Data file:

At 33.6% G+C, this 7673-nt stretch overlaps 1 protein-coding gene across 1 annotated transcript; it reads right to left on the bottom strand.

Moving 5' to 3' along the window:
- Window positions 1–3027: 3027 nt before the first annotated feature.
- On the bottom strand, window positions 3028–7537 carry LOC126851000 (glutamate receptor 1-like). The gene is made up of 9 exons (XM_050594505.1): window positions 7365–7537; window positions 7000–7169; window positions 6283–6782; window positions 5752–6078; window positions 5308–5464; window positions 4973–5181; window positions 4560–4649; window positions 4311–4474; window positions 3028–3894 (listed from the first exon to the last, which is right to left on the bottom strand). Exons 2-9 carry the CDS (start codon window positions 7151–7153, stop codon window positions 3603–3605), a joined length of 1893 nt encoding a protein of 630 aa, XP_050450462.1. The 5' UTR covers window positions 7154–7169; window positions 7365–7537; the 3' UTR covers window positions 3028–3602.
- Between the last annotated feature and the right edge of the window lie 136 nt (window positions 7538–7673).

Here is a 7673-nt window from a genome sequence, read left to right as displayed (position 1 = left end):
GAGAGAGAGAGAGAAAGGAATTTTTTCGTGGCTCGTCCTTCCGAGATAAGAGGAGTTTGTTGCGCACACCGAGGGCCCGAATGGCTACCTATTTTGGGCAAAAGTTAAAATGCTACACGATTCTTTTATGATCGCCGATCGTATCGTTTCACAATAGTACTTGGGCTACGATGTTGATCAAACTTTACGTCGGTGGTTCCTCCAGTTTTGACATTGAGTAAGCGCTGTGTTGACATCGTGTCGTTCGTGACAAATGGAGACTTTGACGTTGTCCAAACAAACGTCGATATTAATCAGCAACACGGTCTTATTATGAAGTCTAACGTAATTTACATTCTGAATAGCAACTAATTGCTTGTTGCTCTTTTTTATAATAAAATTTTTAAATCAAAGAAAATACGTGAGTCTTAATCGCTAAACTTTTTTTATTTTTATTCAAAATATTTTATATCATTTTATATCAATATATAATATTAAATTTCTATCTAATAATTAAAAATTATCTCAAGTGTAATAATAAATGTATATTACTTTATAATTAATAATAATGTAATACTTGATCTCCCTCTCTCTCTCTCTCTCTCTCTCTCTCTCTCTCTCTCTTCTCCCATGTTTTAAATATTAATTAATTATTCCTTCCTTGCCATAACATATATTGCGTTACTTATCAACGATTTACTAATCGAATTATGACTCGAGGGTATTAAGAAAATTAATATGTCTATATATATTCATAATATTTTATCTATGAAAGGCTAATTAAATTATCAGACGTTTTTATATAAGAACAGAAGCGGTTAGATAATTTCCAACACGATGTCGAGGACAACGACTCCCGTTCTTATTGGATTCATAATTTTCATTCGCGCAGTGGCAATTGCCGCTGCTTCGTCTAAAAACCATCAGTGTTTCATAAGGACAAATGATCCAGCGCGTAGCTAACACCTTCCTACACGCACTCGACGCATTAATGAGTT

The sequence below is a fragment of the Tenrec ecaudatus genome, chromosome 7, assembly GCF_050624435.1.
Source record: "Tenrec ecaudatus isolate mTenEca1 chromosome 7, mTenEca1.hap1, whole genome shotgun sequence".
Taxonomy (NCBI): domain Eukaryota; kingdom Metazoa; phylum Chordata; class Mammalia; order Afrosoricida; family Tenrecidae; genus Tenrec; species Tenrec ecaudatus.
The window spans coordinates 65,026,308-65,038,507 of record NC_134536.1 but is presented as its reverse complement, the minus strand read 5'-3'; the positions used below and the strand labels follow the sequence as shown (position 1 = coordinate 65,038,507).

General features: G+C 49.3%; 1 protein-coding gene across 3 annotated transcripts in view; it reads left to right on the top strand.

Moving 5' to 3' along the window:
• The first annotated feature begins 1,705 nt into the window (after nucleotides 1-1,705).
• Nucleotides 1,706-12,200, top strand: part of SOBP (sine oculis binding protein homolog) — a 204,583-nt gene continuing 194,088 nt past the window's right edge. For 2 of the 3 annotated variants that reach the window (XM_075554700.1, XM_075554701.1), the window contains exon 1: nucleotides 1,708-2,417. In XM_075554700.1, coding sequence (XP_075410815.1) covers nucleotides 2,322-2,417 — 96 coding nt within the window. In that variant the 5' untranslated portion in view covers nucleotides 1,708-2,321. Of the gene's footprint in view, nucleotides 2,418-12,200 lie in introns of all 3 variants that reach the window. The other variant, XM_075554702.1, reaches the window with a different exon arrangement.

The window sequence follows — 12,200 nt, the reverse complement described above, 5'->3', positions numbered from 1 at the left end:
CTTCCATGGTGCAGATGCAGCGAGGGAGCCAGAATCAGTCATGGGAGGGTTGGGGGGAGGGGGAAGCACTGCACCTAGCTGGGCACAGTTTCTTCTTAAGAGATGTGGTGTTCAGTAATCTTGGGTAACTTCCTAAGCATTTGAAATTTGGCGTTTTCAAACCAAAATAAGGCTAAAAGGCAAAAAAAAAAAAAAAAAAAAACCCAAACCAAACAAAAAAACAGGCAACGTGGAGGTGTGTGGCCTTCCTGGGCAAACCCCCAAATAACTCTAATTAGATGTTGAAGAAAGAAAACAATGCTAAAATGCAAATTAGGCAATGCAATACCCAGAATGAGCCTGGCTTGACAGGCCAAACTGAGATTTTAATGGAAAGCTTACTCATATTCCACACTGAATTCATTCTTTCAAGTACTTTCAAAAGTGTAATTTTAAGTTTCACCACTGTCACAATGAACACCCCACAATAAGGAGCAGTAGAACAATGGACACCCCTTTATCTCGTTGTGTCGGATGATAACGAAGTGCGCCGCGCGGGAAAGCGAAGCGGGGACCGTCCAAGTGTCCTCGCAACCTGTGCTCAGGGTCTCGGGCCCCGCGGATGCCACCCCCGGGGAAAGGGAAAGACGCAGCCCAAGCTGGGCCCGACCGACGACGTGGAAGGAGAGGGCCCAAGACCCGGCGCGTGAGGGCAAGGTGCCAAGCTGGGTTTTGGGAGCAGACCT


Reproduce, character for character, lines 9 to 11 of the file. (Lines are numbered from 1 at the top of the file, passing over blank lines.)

Source record: "Tenrec ecaudatus isolate mTenEca1 chromosome 7, mTenEca1.hap1, whole genome shotgun sequence".
Taxonomy (NCBI): domain Eukaryota; kingdom Metazoa; phylum Chordata; class Mammalia; order Afrosoricida; family Tenrecidae; genus Tenrec; species Tenrec ecaudatus.
The window spans coordinates 65,026,308-65,038,507 of record NC_134536.1 but is presented as its reverse complement, the minus strand read 5'-3'; the positions used below and the strand labels follow the sequence as shown (position 1 = coordinate 65,038,507).